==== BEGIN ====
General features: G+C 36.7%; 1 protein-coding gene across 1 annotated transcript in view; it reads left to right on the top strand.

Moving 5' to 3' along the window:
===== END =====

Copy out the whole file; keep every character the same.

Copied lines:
General features: G+C 36.7%; 1 protein-coding gene across 1 annotated transcript in view; it reads left to right on the top strand.

Moving 5' to 3' along the window: